The Paris Review

The Paris Review Staff’s Favorite Books of 2017

Danez Smith.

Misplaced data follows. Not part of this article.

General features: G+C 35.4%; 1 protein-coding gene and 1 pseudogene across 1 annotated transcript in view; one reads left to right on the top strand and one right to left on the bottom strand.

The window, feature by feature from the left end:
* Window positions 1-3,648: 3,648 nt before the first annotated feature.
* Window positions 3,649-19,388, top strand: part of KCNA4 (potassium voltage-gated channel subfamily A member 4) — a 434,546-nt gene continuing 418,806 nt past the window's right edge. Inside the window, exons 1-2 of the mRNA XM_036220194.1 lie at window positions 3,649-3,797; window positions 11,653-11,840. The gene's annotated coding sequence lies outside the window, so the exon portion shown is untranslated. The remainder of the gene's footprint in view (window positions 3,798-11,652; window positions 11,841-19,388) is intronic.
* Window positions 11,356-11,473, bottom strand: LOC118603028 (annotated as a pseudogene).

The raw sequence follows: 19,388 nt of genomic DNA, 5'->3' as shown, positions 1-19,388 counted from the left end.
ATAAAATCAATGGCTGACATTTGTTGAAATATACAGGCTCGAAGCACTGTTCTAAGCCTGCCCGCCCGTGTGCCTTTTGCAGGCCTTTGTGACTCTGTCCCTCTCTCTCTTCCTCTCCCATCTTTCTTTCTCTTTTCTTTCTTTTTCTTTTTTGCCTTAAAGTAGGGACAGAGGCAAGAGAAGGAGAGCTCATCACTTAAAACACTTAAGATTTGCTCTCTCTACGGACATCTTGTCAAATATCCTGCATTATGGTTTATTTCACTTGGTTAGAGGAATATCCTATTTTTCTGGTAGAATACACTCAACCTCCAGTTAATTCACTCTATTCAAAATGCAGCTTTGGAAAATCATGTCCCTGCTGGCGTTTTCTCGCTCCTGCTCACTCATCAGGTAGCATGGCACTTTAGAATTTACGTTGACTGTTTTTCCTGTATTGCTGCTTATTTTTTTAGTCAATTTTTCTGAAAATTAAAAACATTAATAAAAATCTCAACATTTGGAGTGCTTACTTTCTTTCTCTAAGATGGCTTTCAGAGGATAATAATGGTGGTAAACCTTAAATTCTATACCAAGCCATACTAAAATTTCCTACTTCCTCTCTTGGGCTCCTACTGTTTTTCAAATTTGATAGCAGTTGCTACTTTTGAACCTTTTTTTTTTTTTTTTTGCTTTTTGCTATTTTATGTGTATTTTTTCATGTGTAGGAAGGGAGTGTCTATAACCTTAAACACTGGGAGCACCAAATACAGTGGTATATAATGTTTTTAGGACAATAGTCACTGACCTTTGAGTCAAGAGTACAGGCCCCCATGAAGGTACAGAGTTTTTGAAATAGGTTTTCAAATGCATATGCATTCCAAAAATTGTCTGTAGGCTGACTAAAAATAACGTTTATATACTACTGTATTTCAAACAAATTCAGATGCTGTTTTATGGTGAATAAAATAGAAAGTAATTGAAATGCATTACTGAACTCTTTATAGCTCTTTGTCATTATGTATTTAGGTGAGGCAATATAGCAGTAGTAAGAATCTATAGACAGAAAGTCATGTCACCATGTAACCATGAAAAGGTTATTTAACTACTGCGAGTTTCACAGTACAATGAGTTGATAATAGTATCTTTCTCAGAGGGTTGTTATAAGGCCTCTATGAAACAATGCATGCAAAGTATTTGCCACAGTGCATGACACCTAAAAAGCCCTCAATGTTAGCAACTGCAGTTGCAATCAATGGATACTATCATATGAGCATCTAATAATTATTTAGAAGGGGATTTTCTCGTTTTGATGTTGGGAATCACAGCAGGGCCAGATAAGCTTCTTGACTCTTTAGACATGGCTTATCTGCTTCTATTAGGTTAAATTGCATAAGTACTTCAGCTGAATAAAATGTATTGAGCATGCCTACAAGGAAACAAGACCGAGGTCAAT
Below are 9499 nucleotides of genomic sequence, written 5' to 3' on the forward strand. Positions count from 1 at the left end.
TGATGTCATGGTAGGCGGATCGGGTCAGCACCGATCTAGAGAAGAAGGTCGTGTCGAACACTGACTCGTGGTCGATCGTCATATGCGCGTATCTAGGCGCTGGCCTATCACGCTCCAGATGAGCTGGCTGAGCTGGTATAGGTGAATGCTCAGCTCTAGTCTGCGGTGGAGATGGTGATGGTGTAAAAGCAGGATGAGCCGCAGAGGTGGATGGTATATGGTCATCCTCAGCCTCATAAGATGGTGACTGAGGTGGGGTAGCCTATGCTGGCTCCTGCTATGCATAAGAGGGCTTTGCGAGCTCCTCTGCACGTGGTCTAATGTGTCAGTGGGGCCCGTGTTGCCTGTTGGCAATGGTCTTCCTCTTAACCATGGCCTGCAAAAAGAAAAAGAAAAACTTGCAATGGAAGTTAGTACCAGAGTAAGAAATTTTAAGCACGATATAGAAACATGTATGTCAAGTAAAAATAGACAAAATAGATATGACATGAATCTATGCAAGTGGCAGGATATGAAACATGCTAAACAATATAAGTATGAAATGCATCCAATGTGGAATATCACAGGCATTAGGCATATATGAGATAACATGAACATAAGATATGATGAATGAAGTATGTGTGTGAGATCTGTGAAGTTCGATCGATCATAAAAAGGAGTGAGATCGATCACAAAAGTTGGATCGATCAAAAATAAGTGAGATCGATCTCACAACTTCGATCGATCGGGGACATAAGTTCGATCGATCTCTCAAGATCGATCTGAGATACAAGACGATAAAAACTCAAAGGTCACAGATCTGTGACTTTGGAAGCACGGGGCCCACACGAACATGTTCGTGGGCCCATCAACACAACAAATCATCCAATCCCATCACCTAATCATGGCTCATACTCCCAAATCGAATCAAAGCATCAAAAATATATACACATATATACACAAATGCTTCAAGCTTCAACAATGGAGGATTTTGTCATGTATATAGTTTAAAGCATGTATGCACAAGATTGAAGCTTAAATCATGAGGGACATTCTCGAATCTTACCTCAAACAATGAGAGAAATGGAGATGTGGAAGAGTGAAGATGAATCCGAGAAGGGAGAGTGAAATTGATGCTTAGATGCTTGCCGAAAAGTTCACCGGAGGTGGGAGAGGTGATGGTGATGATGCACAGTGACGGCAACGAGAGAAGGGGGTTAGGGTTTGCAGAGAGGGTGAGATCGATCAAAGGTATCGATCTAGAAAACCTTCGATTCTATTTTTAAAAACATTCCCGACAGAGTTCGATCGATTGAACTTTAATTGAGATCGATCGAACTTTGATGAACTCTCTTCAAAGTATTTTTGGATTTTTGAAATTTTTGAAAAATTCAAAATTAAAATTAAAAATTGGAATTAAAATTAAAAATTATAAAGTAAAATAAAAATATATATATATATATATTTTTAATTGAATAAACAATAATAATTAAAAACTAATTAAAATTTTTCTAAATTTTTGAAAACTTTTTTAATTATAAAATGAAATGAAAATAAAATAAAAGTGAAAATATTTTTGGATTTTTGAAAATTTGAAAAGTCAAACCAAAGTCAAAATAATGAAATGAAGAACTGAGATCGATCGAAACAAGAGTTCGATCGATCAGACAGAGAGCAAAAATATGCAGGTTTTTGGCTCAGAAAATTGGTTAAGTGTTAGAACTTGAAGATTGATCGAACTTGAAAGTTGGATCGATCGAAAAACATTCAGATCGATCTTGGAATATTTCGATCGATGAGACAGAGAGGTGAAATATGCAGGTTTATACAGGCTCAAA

It turns out that the books that top my reading list this year are, in one way or another, about intimacy. First, biography: Chris Kraus’s  and Sam Stephenson’s (which, full disclosure, I worked on as posts for the ). Kraus and Stephenson have written unconventional lives, approaching their subjects askance and with varying degrees of subjectivity. The lesson these books offer is twofold: no matter how much we nose around in another’s life, it is impossible to know that person fully; and the story of our lives is never really ours alone—the telling comes, in large part, through the words, observations, and experiences of those with whom we’ve shared time. Which brings me to Barbara Browning’s , a novel that incorporates discussions of music, dance, performance art, writing, and correspondence in order to describe collaboration, not just in the artistic sense but as a community of intimates—friends, family, acquaintances, and strangers. Browning’s prose is open and unpretentious; I read her book deliberately, soaking up the fullness of each sentence. Last, a book that knocked me over: Danez Smith’s , a collection of poems about the deaths of black men and boys, about love and sex, about hope, and, above all, about bodies. The form each poem takes, particularly in the various ways the lines break (or don’t), creates an especial meaning / , we say  meaning // / but we mostly say nothing, just sip // some good brown trying to get drunk / with permission.” Another kind of recommendation: I’ve dog-eared nearly every page. —

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